To link both stories, nothing better than the revelations that, with the help of her most precious sources in the Police and the Civil Guard, the crime reporter Cruz Morcillo (Castellar, Jaén, 1973) shares in Homicide department. A memory of black Spain, which has the virtue of avoiding tremendousness, and of showing how both the crime investigation and the ethical dilemmas faced by a journalist who wants to always be faithful to the facts and flee from the morbid and speculation, have evolved so much damage have made the profession. The development of several cases that have captured our attention in recent years serves the journalist of Abc to show how police techniques (DNA as a measure of all things) and the journalistic story have changed, but also how not everything is and cannot be technology, how the human factor continues to be, in both trades, key, and what value they have silences and how the cultivation of information sources should be, a give and take that is a thread of blood from two shores: that of those who fight crime, that of those who tell it. Here is also the incompetence that adds suffering, in this case of a famous expert who made a mistake in the gruesome case of José Bretón, who killed and charred his two children. And something that is not emphasized enough in schools (certainly not in Journalism schools): contact with the pain of others and with the horror and stretch marks that it leaves in consciousness and memory. And another observation: writing evil does not cauterize wounds.
Carla Fibla denounces that Spain has decided to “invest more in detaining and expelling migrants than in integrating them”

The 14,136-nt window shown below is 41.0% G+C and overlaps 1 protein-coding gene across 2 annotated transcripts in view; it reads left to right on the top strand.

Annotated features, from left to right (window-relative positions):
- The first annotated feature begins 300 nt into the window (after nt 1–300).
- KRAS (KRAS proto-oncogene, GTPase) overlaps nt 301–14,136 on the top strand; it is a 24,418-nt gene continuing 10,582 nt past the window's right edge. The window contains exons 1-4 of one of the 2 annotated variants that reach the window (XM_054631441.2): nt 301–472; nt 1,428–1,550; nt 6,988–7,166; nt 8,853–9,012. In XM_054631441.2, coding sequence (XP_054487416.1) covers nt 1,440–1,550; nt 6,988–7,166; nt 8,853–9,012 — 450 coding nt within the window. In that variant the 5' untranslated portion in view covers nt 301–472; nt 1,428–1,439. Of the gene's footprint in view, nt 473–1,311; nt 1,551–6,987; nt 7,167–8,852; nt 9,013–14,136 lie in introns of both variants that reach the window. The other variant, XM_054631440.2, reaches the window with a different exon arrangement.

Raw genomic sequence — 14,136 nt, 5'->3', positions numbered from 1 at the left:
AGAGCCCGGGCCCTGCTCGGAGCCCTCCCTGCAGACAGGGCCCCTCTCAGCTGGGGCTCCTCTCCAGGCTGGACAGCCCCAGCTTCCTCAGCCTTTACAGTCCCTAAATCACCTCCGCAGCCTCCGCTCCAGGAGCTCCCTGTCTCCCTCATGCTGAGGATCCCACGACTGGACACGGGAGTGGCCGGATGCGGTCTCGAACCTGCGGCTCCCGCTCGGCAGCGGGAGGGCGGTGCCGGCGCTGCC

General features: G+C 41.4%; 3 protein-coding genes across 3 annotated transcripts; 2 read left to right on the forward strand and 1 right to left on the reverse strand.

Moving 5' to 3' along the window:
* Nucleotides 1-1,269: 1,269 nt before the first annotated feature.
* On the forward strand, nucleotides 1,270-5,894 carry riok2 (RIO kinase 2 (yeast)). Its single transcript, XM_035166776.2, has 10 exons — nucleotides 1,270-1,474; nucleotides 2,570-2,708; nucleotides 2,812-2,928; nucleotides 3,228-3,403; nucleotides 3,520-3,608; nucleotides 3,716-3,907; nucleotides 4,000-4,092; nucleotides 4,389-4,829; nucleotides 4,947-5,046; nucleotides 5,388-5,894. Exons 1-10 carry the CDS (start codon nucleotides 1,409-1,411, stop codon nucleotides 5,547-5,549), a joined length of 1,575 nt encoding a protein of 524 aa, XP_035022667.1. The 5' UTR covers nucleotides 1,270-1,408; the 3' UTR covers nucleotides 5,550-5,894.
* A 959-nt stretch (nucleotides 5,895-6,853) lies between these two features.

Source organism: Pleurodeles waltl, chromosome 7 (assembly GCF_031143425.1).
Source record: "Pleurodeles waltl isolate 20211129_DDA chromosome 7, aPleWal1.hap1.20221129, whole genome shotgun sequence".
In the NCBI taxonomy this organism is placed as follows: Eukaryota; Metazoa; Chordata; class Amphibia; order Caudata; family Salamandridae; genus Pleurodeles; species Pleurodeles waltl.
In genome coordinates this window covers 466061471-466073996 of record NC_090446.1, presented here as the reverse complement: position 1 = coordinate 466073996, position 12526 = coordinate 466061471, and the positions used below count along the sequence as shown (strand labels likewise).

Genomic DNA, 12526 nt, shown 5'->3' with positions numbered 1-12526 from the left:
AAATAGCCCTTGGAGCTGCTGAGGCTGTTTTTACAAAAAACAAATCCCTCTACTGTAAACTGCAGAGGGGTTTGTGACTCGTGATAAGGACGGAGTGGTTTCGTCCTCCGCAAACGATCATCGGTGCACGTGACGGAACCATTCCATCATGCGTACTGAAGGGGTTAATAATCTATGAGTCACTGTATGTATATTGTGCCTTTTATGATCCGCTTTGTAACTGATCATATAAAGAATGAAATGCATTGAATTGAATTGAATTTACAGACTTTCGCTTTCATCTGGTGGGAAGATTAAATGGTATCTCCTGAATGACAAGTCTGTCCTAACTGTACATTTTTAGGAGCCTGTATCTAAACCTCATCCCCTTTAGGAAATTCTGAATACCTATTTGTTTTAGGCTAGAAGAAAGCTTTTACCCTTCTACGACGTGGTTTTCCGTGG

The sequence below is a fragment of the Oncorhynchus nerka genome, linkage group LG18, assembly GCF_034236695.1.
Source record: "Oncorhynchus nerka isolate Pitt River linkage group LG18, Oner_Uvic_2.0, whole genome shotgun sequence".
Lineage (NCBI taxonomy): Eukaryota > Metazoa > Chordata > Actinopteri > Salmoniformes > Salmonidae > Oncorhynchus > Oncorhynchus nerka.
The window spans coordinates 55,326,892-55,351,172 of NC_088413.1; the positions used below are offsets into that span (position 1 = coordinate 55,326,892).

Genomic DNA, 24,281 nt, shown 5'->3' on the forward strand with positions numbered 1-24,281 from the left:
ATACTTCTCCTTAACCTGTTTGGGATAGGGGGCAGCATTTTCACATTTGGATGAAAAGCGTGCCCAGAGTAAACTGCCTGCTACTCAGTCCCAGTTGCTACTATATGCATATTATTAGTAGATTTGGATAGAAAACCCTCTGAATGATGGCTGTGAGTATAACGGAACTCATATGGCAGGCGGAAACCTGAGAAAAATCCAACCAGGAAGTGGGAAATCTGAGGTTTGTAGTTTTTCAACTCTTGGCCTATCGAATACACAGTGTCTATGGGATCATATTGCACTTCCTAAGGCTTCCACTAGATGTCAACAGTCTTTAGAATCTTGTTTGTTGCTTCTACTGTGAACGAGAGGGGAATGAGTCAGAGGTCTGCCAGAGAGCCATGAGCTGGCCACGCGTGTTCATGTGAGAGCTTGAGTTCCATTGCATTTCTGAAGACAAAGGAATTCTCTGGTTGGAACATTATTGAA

My home is anywhere. The network that associations and migrants weave in Spain, by Carla Fibla García-Sala, serves as a counterpoint to all of the above. It is the result of an exhaustive journalistic investigation financed by public assessment, determined to adjust two realities: the map of immigration in Spain to that of perception, putting figures (“Spain is in the queue, along with Hungary, of the countries that least requests [de asilo] recognizes and approves ”,“ Spain strength. It is what it is called (…) that Spanish governments have decided in recent years to invest more in detaining and expelling migrants than in integrating them ”) and above all, faces, biographies, lives. As Judge Luis Carlos Nieto points out in one of the many conversations that enrich this volume, which is an inexhaustible source of information, the policy that Spain and its European partners are applying to immigration is violating “the constitutive principles of Europe.” Or, as the author herself, who has worked as a correspondent in several Arab countries, says: “I found with amazement that in ‘developed’ countries, which call themselves ‘first world’, the violation of human rights in the treatment of migrants it is aberrant ”.
What is reality? Pla wondered. What is reality? Jesús Martínez asks himself. Sometimes, an unbreathable panorama (for some more than for others) in which sometimes it seems that the bad guys are winning, that Kafka was actually a hyper-realistic writer.
Author: Cruz Morcillo.
Editorial: KO Books, 2021.
Format: soft cover (350 pages, 18.90 euros).
Author: Guillem Sánchez.
Editorial: Peninsula, 2021.
Format: soft cover (218 pages, 17.90 euros) and e-book (9,99 euros).
Author: Carla Fibla García-Sala.
Editorial: Libros.com, 2021.
Format: soft cover (456 pages, 18 euros) and e-book (4 euros).
Author: Jesus Martinez.
Editorial: Hull, 2021.
Format: soft cover (501 pages, 17.10 euros) and e-book (7,99 euros).
Author: Josep Pla.
Edition: Xavier Pla.
Editorial: Chair, 2021.
Format: soft cover (326 pages, 15.51 euros).